This is kind of an addendum to my last post, but I found I had so much I wanted to say to the commenters on that post that I should probably just add a whole new topic. (Please note that I adore both of these commenters, I just happen to take issue with them on this topic.)
I believe a large group of people in trouble are where they are because they can't separate needs and wants very well.
We've lived with minimal "stuff", many handmedowns, and no vacations for years, because paying off our debt (and not accumulating MORE) was our priority, as I think it should be for anyone with a debt.
I have a problem with both of these statements. It's not that I don't think there are people in trouble because they spend unwisely (been there and done that and still paying the bill), but I'm bothered by the assumption that we can judge for other people what a need versus a want is, and whether paying debt should be a priority. I am increasingly bothered by the overtones of morality in fiscal conversations like this one. Not having debt does not make you a better person. Have a frugal lifestyle and not spending frivolously isn't going to get you into heaven.
The older I get, the more I believe that our financial system is a game of random luck. Working harder doesn't get you more, being in the right place at the right time does. Sure, stringent habits can keep you afloat, but so can not getting sick or losing your job. Given that, what is the use of attaching morality to who dies with the biggest savings account balance?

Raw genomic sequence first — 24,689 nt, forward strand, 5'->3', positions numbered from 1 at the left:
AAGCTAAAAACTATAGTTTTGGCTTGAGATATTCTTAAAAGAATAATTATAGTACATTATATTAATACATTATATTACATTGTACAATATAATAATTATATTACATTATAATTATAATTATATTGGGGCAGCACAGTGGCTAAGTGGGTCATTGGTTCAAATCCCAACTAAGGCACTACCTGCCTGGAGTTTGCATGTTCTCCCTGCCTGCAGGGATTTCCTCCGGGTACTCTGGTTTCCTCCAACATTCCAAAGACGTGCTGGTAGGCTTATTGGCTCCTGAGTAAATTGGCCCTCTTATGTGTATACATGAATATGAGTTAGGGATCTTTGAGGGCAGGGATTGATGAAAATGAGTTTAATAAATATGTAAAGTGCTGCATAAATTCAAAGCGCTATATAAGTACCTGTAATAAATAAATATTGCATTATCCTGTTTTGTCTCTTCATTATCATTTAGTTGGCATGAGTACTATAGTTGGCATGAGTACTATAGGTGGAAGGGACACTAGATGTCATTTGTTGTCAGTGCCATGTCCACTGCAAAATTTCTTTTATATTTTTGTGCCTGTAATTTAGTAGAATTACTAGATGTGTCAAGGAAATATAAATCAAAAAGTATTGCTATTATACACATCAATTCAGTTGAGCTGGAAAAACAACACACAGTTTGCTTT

Obviously it has become important to me over the course of the past year or so to pay down my consumer debt. I've worked at it, and I'm almost finished. I'll have paid something like $11,000 in 18 months--not pocket change. But I bristle at the idea that whether or not to try to do that is a decision I can make for anyone else (and at the idea of being judged myself for running up the debt in the first place and for not being more frugal and paying it down faster). Lenders sought me out and lent me money. There is absolutely no shame in my having taken it, nor, as long as I meet with whatever interest conditions are agreed upon (most of which are, in my opinion, ridiculous) in taking my sweet time to pay it back. Deciding I didn't want it in my life and paying it back was my decision, and it's one I'm happy with, but it doesn't make me a better person.
Similarly, deciding that I don't need to buy X, Y, or Z doesn't make me a better person, at least not for fiscal reasons. Supporting small businesses and fair labor practices and environmentally friendly products, and forgoing those I know to be made with slave labor and of environmentally damaging materials, might imply moral growth, but just spending less doesn't. A large majority of what I spend my money on may well be considered luxuries by many people, but that doesn't mean I shouldn't be doing it. The important part, to my mind, is that you use your resources--time, money, whatever--in ways that make you happy. Letting someone else judge what those should be makes absolutely no sense.
I understand that it's natural and even necessary for people to get more frugal in a recession. And I roll my eyes at a lot of big spending, too. But why can't all of our discussions about how to do things inexpensively come without the heavy layer of self-righteousness? What does a discussion about frugality look like without the moral underpinning?